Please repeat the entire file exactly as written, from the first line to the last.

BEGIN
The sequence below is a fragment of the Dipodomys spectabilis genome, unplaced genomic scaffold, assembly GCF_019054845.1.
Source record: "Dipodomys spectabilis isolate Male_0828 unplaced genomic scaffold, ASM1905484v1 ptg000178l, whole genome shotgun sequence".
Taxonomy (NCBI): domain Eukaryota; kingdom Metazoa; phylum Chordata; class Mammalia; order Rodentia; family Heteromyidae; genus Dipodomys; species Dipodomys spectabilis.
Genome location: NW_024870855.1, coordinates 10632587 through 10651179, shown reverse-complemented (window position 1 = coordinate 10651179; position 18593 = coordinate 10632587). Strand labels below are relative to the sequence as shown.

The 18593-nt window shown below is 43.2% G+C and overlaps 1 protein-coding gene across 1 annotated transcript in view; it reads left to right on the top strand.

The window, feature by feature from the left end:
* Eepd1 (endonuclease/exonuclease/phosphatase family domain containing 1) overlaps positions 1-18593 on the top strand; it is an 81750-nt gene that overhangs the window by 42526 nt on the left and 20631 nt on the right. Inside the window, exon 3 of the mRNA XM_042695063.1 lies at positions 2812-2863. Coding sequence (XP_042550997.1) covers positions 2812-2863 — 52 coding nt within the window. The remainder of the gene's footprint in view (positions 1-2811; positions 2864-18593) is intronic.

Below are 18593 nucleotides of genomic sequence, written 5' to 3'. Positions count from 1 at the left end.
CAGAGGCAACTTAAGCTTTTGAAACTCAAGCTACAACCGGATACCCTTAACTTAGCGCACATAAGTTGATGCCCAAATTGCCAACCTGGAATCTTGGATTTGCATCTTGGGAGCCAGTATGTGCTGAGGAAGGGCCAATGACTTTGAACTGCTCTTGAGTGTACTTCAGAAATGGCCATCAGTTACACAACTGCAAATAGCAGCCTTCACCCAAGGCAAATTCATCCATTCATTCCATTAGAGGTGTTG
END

The sequence below is a fragment of the Dipodomys spectabilis genome, unplaced genomic scaffold, assembly GCF_019054845.1.
Source record: "Dipodomys spectabilis isolate Male_0828 unplaced genomic scaffold, ASM1905484v1 ptg000178l, whole genome shotgun sequence".
Taxonomy (NCBI): domain Eukaryota; kingdom Metazoa; phylum Chordata; class Mammalia; order Rodentia; family Heteromyidae; genus Dipodomys; species Dipodomys spectabilis.
Genome location: NW_024870855.1, coordinates 10632587 through 10651179, shown reverse-complemented (window position 1 = coordinate 10651179; position 18593 = coordinate 10632587). Strand labels below are relative to the sequence as shown.

The 18593-nt window shown below is 43.2% G+C and overlaps 1 protein-coding gene across 1 annotated transcript in view; it reads left to right on the top strand.

The window, feature by feature from the left end:
* Eepd1 (endonuclease/exonuclease/phosphatase family domain containing 1) overlaps positions 1-18593 on the top strand; it is an 81750-nt gene that overhangs the window by 42526 nt on the left and 20631 nt on the right. Inside the window, exon 3 of the mRNA XM_042695063.1 lies at positions 2812-2863. Coding sequence (XP_042550997.1) covers positions 2812-2863 — 52 coding nt within the window. The remainder of the gene's footprint in view (positions 1-2811; positions 2864-18593) is intronic.

Below are 18593 nucleotides of genomic sequence, written 5' to 3'. Positions count from 1 at the left end.
CAGAGGCAACTTAAGCTTTTGAAACTCAAGCTACAACCGGATACCCTTAACTTAGCGCACATAAGTTGATGCCCAAATTGCCAACCTGGAATCTTGGATTTGCATCTTGGGAGCCAGTATGTGCTGAGGAAGGGCCAATGACTTTGAACTGCTCTTGAGTGTACTTCAGAAATGGCCATCAGTTACACAACTGCAAATAGCAGCCTTCACCCAAGGCAAATTCATCCATTCATTCCATTAGAGGTGTTG